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  6. Heheh, yup, it is definitely a cycle and some parts are more fun than others. I'm still on the fence about which part I like best :)

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  7. Haha! So awesome. Thanks for sharing!

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  8. Ha ha ha! I LOVE this. It's so nice to know I'm not alone. Whenever I dive into fixing something truly ugly, I always have to remind myself that there is a light at the end of the tunnel.

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  9. Wow, I needed this, Dianne. I have so been dreading the edits on my novel#2 because it's so fugly! This helps :)

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  10. I hate editing. I know about MS draft 1, but what about 2, 3, 4, & 5?

    I think it's okay for versions to suck but the final can't. Until then...I edit.

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  11. Yes, first drafts are ugly suckers. I like revision too.

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  12. Possibly cyclic, but I can understand how some artists say they never look back on their old work. You want true terror? Read (or attempt to read) my first book. *shiver* :)

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  13. I'm glad you were able to pull yourself out of your depressed feelings, Dianne.

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  14. Yay for sending THE EIGHTH DAY off to the copy-editors!

    I must say, at this stage, I wish I had your problems...

    Mostly, first drafts terrify me. Once I've got a big mess down in a document, then I can patiently start making sense of it in draft 2 and beyond, and continue to revise and revise and revise. I love revision. But filling up that first draft is really hard for me. I might have to start outlining, or at least blueprinting, as Wendy Mass does.

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  15. Wah. That picture of how your WIP looked is creepy. The poor thing must have needed some help.

    I totally think writing is cyclical. Every spring I want to start another story, every fall I want to write another story, but shorter. There are even smaller cycles within the cycles! Good thing the the edit-until-the-WIP-is-polished cycle always comes around again.

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  16. I love that. Face the ugly. It's perfect. I'm still at the research phase with book 2, and waiting for the edits on book 1. But I have a draft--ish-- of a previous version of Book 2 that I should be trying to repurpose and incorporate, but it is so ugly I almost can't bear to open the file. I know I'm going to have to tackle it someday, but somehow, everything seems more attractive, you know, cleaning the garbage disposal, clearing the leaves from the gutters, cleaning bathrooms. I'm in avoidance mode.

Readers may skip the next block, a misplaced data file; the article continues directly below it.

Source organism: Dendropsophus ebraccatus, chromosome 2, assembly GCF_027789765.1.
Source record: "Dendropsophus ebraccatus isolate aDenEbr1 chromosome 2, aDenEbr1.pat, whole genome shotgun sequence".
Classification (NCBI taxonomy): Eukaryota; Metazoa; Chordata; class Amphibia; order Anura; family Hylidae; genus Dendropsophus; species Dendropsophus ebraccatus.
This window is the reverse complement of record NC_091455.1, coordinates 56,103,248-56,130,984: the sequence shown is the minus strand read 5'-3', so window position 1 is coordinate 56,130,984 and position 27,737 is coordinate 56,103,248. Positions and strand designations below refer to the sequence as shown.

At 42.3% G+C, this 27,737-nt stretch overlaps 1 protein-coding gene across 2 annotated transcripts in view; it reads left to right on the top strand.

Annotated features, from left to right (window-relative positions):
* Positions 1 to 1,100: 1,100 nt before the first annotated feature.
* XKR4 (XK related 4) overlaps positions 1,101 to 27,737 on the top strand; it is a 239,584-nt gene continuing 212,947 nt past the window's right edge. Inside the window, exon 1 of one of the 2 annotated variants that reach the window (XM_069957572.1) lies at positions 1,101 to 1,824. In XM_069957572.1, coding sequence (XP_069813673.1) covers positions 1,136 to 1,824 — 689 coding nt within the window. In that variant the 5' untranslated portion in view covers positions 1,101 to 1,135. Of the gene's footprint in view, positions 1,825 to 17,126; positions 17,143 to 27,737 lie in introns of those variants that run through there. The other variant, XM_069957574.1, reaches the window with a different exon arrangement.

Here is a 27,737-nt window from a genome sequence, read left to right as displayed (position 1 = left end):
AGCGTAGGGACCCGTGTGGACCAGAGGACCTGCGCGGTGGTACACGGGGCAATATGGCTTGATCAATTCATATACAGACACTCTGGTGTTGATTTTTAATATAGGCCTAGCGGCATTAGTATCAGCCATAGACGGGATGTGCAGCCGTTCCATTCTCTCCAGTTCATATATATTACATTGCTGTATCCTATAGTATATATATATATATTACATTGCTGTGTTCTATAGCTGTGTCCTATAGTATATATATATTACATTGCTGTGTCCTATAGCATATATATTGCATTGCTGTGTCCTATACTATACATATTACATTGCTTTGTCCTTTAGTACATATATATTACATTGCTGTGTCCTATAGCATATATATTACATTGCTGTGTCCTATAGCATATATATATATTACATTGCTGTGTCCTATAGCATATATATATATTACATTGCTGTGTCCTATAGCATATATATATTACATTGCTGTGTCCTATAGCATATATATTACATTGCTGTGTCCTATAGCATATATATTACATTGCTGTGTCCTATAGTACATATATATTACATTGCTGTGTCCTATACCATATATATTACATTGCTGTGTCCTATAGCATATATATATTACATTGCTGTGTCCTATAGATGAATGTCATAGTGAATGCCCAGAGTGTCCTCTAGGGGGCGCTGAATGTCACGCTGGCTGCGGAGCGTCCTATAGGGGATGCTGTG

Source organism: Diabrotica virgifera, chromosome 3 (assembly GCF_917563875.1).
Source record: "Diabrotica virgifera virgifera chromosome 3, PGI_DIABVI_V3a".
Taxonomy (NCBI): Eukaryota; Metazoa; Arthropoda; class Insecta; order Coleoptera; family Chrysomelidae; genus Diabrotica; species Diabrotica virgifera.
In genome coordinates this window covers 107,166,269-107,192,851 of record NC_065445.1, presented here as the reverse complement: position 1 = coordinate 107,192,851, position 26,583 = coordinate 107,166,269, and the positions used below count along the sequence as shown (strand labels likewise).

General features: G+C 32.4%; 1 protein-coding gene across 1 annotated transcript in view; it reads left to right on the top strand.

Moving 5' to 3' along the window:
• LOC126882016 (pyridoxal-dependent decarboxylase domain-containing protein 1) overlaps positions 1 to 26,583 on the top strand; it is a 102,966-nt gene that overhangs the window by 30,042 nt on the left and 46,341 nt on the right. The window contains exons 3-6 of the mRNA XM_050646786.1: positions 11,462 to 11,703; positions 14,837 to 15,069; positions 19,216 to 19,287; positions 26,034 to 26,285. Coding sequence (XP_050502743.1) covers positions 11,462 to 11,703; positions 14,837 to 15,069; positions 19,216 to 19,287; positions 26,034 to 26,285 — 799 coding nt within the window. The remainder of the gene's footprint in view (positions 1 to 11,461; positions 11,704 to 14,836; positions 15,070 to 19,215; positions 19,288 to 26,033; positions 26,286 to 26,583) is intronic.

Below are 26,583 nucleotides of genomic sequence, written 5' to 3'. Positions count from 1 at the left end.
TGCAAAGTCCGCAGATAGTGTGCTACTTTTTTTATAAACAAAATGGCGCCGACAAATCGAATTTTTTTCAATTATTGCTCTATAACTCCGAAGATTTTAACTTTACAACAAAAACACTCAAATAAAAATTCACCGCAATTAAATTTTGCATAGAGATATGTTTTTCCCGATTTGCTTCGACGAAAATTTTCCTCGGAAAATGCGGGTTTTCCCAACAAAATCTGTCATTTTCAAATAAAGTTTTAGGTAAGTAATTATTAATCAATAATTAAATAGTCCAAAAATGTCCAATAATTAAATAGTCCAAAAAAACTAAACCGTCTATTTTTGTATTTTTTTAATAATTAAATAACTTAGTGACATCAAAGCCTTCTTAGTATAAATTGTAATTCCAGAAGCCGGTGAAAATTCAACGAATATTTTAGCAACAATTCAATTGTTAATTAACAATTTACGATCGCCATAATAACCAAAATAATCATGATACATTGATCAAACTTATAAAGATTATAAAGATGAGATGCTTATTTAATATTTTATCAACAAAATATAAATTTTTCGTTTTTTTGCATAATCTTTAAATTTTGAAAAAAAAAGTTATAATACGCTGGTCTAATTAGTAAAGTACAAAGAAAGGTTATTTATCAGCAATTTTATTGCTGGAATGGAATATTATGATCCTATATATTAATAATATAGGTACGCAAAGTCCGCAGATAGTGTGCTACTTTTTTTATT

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  17. I love this post! I love reading the blogs of authors who write stuff like "I will NEVER get published... I've gotten SO many rejections" or "I HATE this draft" and then bam, a month or a year or two later, their book is born. It's comforting to know that we are not alone and all go through cycles! (And it's also comforting that published authors also have to do the YA-to-MG switcheroo occasionally :) )I cannot wait to read THE EIGHTH DAY. It sounds exactly right up my alley.

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  18. :) Loved this post and the old one! I know your sequel will be super, just like your other books.

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  19. Great post! And, yes, I go through cycles, too. It does get easier to cope with the down-on-myself parts now that I recognize they won't last.

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  20. Hi Dianne .. interesting take - and I'm sure all writers follow your route ... I'm just pleased you're having so much success ..

    .. it'll show others perseverance and you never know what - can turn into something magical ..

    I'm so looking forward to reading Caged Graves ..

    cheers to you and may you have many more messy first drafts ahead of you! Hilary